look, i'm always happy when mccain decides to poke a sharp stick in the eyes of his fellow republicans, but a) it doesn't happen all that often and b) he's often poking that stick from an even more conservative position (e.g., rumsfeld sucks! let's stay in iraq 100 more years to fix his screw ups!). dude is a pretty hard-core conservative, albeit one with a genuinely inspiring life story and a few well-chosen positions (e.g., torture).

lauren said...

@tom: ignore my white-hot nader rage, dear. that he convinced you to vote for him is but one more reason why he should be shot from a cannon into shark-infested waters, not something you should have to take back.

@jacob: listen, i like john mccain in the same way i like chococat (aww, look at the halting victory speech after last night's primaries, apparently broadcast from 1988! awkwardly adorbs!). sometimes i wish i had his face on a pillowcase, but i'm not about to ask him to legislate my ladyparts. no worries there.

tom said...

No worries. That was my first few months in Madison. The politics of that town were/are funky to say the least.

Count on this: there will be a sizable contingent in that town who will vote Green if Hillary takes down the nomination, believing that she is a warmonger for her Iraq vote five years ago. Even if it throws the election to John "bomb bomb bomb, bomb bomb Iran" McCain. I'm not kidding. Hell, I wouldn't be surprised if Obama would have some deserters on the near east side of town.

Let's just leave it at that, chalk it up to lessons learned, and never speak of this again.

(BTW: Jacob just noted that McCain has a good position on torture. This has been said by people more earnest than I (like those who believe that their congressperson actually reads their mail). But: what in the hell has this country come to? (And remember: we shall never speak of that thing we discussed a few moments ago ever again.))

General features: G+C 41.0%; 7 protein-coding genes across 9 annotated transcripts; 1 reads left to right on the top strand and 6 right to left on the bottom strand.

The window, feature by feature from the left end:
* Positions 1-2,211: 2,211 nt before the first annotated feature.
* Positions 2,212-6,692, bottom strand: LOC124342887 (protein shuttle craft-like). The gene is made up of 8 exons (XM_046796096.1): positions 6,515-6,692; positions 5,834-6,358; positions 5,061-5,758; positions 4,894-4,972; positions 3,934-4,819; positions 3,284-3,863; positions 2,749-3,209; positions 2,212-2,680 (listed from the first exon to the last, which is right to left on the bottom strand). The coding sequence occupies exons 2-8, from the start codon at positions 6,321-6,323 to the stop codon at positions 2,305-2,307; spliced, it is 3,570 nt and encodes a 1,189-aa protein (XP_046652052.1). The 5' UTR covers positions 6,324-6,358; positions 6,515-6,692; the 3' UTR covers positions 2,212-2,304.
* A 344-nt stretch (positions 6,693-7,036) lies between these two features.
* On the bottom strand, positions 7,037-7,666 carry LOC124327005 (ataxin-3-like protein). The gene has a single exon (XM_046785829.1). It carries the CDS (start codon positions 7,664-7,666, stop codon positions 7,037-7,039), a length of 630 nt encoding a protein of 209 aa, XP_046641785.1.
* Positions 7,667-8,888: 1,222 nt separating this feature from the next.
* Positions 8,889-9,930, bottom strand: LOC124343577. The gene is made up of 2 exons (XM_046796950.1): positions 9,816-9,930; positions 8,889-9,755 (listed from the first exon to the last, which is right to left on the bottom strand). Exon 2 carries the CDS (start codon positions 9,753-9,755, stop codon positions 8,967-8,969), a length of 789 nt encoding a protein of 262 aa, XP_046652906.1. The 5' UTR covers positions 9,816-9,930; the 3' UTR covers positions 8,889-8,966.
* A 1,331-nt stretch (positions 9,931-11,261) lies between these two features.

jacob said...

@tom - "good" maybe wasn't the term i should have used to describe mccain's torture views. perhaps i should have written "within the bounds of civilized discourse."

@lauren - until i checked the link, i thought you meant the movie "chocolat." which was obviously confusing to me.

Meg said...

Re: Lauren and Jacob, I tend to agree with you Lauren. I'm not going to VOTE for the man, but it's nice to see (after Bush) someone who seems to really think (most) things through, even if he comes up with the polar opposite conclusion that I do. Also, how can he be so good on Sunday morning shows, and so so terrible and giving speeches? That said, I'm sort of baffled by the conservatives white hot rage with him. Um, wha?

Obama, Dapper. Michelle Obama, more dapper. Note to Obama's speechwriter however, time to change it up. His dresser, keep it up.

jacob said...

given that this thread seems to be full of political junkies, you've all probably seen the will.i.am john mccain spoof (of the obama "yes we can" original), but in case you haven't, it's pretty amusing: http://www.youtube.com/watch?v=3gwqEneBKUs

lauren said...

i'm philosophically opposed to almost all youtube responses (i'm looking at you, umpteen regional "lazy sunday" sequels), but that one gets a pass. hee.